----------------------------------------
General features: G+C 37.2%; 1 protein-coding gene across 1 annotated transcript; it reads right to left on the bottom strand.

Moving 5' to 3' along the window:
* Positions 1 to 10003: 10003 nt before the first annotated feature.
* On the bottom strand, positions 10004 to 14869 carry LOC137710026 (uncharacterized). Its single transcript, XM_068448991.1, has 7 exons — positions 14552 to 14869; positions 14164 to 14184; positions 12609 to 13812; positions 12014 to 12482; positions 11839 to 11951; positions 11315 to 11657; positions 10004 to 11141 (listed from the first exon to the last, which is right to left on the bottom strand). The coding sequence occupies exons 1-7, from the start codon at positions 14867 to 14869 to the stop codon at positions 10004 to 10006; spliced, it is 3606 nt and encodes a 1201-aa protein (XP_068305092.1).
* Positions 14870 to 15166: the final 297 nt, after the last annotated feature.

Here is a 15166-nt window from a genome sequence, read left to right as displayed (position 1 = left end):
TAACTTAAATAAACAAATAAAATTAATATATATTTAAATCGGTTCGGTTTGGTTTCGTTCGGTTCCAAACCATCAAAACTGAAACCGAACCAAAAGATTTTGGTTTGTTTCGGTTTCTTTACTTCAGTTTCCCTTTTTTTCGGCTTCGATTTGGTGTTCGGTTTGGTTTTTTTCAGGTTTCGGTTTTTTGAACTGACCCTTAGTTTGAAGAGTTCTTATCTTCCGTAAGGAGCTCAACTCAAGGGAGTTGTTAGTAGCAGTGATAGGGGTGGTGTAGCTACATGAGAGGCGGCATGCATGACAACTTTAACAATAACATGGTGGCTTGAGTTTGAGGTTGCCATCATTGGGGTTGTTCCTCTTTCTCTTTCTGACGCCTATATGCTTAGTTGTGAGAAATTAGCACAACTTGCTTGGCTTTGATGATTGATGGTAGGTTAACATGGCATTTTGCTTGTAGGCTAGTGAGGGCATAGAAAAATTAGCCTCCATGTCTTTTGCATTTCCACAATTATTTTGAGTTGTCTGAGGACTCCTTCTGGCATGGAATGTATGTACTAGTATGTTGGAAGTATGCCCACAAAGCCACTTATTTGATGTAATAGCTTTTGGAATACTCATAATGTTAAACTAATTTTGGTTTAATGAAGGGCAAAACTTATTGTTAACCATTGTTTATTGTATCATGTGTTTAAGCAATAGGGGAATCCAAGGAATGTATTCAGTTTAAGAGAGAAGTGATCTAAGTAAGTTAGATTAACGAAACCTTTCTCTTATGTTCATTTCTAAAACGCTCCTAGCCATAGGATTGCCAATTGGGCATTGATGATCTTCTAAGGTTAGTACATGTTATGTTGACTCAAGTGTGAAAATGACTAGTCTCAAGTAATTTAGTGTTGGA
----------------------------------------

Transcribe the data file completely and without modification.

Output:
General features: G+C 37.2%; 1 protein-coding gene across 1 annotated transcript; it reads right to left on the bottom strand.

Moving 5' to 3' along the window:
* Positions 1 to 10003: 10003 nt before the first annotated feature.
* On the bottom strand, positions 10004 to 14869 carry LOC137710026 (uncharacterized). Its single transcript, XM_068448991.1, has 7 exons — positions 14552 to 14869; positions 14164 to 14184; positions 12609 to 13812; positions 12014 to 12482; positions 11839 to 11951; positions 11315 to 11657; positions 10004 to 11141 (listed from the first exon to the last, which is right to left on the bottom strand). The coding sequence occupies exons 1-7, from the start codon at positions 14867 to 14869 to the stop codon at positions 10004 to 10006; spliced, it is 3606 nt and encodes a 1201-aa protein (XP_068305092.1).
* Positions 14870 to 15166: the final 297 nt, after the last annotated feature.

Here is a 15166-nt window from a genome sequence, read left to right as displayed (position 1 = left end):
TAACTTAAATAAACAAATAAAATTAATATATATTTAAATCGGTTCGGTTTGGTTTCGTTCGGTTCCAAACCATCAAAACTGAAACCGAACCAAAAGATTTTGGTTTGTTTCGGTTTCTTTACTTCAGTTTCCCTTTTTTTCGGCTTCGATTTGGTGTTCGGTTTGGTTTTTTTCAGGTTTCGGTTTTTTGAACTGACCCTTAGTTTGAAGAGTTCTTATCTTCCGTAAGGAGCTCAACTCAAGGGAGTTGTTAGTAGCAGTGATAGGGGTGGTGTAGCTACATGAGAGGCGGCATGCATGACAACTTTAACAATAACATGGTGGCTTGAGTTTGAGGTTGCCATCATTGGGGTTGTTCCTCTTTCTCTTTCTGACGCCTATATGCTTAGTTGTGAGAAATTAGCACAACTTGCTTGGCTTTGATGATTGATGGTAGGTTAACATGGCATTTTGCTTGTAGGCTAGTGAGGGCATAGAAAAATTAGCCTCCATGTCTTTTGCATTTCCACAATTATTTTGAGTTGTCTGAGGACTCCTTCTGGCATGGAATGTATGTACTAGTATGTTGGAAGTATGCCCACAAAGCCACTTATTTGATGTAATAGCTTTTGGAATACTCATAATGTTAAACTAATTTTGGTTTAATGAAGGGCAAAACTTATTGTTAACCATTGTTTATTGTATCATGTGTTTAAGCAATAGGGGAATCCAAGGAATGTATTCAGTTTAAGAGAGAAGTGATCTAAGTAAGTTAGATTAACGAAACCTTTCTCTTATGTTCATTTCTAAAACGCTCCTAGCCATAGGATTGCCAATTGGGCATTGATGATCTTCTAAGGTTAGTACATGTTATGTTGACTCAAGTGTGAAAATGACTAGTCTCAAGTAATTTAGTGTTGGA